Wednesday, January 27, 2010

Families in Wales say NHS has failed people with muscular dystrophy

From BBC News:

A man whose legs have seized due to a lack of physiotherapy has spent the last 11 years sleeping in a wheelchair, Welsh politicians will be told.

Leighton Thomas, who is in his 40s and from Neath, has the muscle disease muscular dystrophy.

His father Ray will tell a cross-party group of AMs, who are working on plans to improve sufferers' lives, that his son has been let down by the NHS.

The assembly government said work was continuing to improve services.

Families of other sufferers will give evidence to the Welsh cross party group for muscular dystrophy at the Senedd in Cardiff on Wednesday.

The meeting will hear how one boy relies on his school dinner lady for physiotherapy, and how other patients have to buy their own wheelchairs because of lengthy waiting times.

The muscular dystrophy group will eventually draw up recommendations aimed at improving and prolonging the lives of patients.

The Muscular Dystrophy Campaign said unlike in England, Scotland and Northern Ireland, Wales did not have a regional care adviser who can help sufferers with home adaptations, equipment grants and coordinating care and treatment.

The charity said Welsh families had to go as far afield as London for basic advice and support.

Ray Thomas, from Neath, said his son Leighton, who has Duchenne muscular dystrophy, a life-limiting condition that causes his muscles to waste away, had spent the past 11 years sleeping in his wheelchair.

Leighton has been forced to do this because his body has stiffened due to a lack of physiotherapy.

Ray Thomas said: "His knees have locked and he can't straighten his legs.

"There's a huge concern from everybody at the moment as to how we're going to get Leighton out of his wheelchair. His muscles and tendons have shortened so much that it's too late for him, he's in his 40s now.

"He has been really let down by the health services in Wales."

Jack Price, six, from Swansea, also has Duchenne muscular dystrophy.

His father Shaun said the lack of physiotherapy available in Wales means they have had to resort to physiotherapy from the dinner lady at Jack's school.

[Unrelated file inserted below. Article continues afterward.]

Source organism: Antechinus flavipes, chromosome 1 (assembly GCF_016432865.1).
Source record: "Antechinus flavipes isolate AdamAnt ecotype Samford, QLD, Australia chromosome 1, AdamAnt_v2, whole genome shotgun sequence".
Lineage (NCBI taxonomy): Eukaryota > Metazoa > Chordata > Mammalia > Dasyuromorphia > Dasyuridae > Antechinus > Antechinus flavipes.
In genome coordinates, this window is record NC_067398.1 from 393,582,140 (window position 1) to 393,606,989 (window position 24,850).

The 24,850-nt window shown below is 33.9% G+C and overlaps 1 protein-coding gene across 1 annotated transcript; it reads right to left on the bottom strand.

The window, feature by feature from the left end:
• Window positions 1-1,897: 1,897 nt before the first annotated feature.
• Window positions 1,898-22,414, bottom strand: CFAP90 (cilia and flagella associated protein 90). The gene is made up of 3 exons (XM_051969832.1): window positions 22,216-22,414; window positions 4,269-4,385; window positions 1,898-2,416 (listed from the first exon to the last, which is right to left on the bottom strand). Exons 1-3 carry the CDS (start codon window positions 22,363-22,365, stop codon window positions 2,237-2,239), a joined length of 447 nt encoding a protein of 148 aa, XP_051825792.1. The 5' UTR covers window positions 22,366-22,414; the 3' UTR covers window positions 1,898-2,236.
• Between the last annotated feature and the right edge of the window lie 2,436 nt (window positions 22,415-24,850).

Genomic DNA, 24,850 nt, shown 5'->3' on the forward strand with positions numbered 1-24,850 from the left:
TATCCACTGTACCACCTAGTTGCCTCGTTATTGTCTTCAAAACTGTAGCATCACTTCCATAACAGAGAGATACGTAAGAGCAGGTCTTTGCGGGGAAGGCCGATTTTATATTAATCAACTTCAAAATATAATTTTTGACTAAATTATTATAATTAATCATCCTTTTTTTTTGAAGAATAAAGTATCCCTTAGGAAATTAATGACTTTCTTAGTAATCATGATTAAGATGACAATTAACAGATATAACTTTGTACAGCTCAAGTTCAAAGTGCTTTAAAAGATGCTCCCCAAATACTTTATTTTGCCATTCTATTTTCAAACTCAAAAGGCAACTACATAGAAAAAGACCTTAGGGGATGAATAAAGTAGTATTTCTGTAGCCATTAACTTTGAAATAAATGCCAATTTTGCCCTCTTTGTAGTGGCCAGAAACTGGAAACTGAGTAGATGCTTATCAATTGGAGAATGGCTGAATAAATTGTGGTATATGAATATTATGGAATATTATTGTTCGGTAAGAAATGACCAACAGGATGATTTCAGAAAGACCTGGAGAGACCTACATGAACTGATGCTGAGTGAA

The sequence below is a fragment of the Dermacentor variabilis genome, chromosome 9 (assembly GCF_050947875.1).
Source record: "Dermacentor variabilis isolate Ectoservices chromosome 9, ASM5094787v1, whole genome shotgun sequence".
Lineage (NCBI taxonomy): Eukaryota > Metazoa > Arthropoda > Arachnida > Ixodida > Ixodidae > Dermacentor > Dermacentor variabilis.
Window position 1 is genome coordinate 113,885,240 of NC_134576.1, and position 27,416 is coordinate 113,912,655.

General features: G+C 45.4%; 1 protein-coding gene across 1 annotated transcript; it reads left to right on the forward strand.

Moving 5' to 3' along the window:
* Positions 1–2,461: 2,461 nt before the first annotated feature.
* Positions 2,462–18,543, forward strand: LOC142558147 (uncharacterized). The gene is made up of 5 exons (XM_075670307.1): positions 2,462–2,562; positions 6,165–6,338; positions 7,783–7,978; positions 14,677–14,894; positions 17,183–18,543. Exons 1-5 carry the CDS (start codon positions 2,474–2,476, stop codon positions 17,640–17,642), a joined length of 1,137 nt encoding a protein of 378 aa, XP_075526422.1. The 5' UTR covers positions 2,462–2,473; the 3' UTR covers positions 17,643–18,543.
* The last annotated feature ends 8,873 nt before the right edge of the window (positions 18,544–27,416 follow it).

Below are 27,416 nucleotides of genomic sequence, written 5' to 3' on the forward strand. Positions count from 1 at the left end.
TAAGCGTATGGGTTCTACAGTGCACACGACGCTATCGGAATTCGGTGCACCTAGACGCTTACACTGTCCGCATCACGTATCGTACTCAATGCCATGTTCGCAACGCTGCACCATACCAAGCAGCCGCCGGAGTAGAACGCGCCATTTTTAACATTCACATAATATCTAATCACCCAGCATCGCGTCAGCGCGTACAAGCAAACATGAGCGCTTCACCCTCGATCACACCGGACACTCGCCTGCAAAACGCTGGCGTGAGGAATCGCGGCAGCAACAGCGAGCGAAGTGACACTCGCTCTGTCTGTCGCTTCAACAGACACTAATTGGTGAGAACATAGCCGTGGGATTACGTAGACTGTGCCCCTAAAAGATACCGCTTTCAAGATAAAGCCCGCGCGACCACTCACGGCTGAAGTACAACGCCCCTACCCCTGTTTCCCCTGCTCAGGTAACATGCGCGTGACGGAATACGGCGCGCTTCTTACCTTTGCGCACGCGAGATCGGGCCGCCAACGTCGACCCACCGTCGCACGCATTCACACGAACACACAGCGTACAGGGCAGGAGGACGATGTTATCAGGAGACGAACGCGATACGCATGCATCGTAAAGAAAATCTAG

Mr Price said: "We were told we should be doing Jack's physio but we were having trouble because Jack wouldn't let us.

"The school dinner lady is also his personal assistant, so the physio came into school and showed her how to do the exercises.

"I would prefer it if she had been trained in physiotherapy because if she's not doing the exercises quite right, she could be doing more damage than good.

"I've got no qualifications in physio and neither has the dinner lady - so if it's the case that it's acceptable for us to do it then why do we even have physiotherapists?"

Dr Dai Lloyd AM who chairs the cross party group said he was "shocked" that muscle disease patients and their families had to "put up with such poor healthcare in Wales".

He added: "It is unacceptable that anyone should have to travel to England for healthcare that we should be providing in Wales, and I fully support these families in their campaign to improve health services for Welsh muscle disease patients.

"I hope the cross party group can help to change this situation."

More than 70,000 babies, children and adults in the UK have muscular dystrophy or a related condition.

A further 350,000 people are affected indirectly as family, friends or carers.

A spokesman for the assembly government said: "The Health Minister, Edwina Hart, is well aware of the difficult issues around health services for people with neuromuscular conditions and has taken action to improve the care and support to individuals living with these conditions and their families.

"We have been working with the Muscular Dystrophy Campaign on this."